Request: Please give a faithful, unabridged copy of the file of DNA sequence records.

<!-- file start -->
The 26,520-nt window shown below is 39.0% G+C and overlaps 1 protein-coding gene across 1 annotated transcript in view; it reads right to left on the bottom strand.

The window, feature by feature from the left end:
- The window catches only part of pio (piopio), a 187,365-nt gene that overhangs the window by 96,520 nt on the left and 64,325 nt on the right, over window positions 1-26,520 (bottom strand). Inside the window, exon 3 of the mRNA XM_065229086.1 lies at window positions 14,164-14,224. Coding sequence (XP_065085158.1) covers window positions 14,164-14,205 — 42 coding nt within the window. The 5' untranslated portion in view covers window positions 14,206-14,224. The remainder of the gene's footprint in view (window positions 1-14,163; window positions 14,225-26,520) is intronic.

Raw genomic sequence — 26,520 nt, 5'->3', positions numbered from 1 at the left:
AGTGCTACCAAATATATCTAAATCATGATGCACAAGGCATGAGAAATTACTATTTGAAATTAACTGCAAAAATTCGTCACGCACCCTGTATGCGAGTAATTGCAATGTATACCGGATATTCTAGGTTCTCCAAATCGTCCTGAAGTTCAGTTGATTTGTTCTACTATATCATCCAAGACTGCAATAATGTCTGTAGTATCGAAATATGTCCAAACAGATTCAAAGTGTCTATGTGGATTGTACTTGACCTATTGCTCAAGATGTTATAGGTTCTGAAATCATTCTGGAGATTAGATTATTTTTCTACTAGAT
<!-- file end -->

The 26,520-nt window shown below is 39.0% G+C and overlaps 1 protein-coding gene across 1 annotated transcript in view; it reads right to left on the bottom strand.

The window, feature by feature from the left end:
- The window catches only part of pio (piopio), a 187,365-nt gene that overhangs the window by 96,520 nt on the left and 64,325 nt on the right, over window positions 1-26,520 (bottom strand). Inside the window, exon 3 of the mRNA XM_065229086.1 lies at window positions 14,164-14,224. Coding sequence (XP_065085158.1) covers window positions 14,164-14,205 — 42 coding nt within the window. The 5' untranslated portion in view covers window positions 14,206-14,224. The remainder of the gene's footprint in view (window positions 1-14,163; window positions 14,225-26,520) is intronic.

Raw genomic sequence — 26,520 nt, 5'->3', positions numbered from 1 at the left:
AGTGCTACCAAATATATCTAAATCATGATGCACAAGGCATGAGAAATTACTATTTGAAATTAACTGCAAAAATTCGTCACGCACCCTGTATGCGAGTAATTGCAATGTATACCGGATATTCTAGGTTCTCCAAATCGTCCTGAAGTTCAGTTGATTTGTTCTACTATATCATCCAAGACTGCAATAATGTCTGTAGTATCGAAATATGTCCAAACAGATTCAAAGTGTCTATGTGGATTGTACTTGACCTATTGCTCAAGATGTTATAGGTTCTGAAATCATTCTGGAGATTAGATTATTTTTCTACTAGAT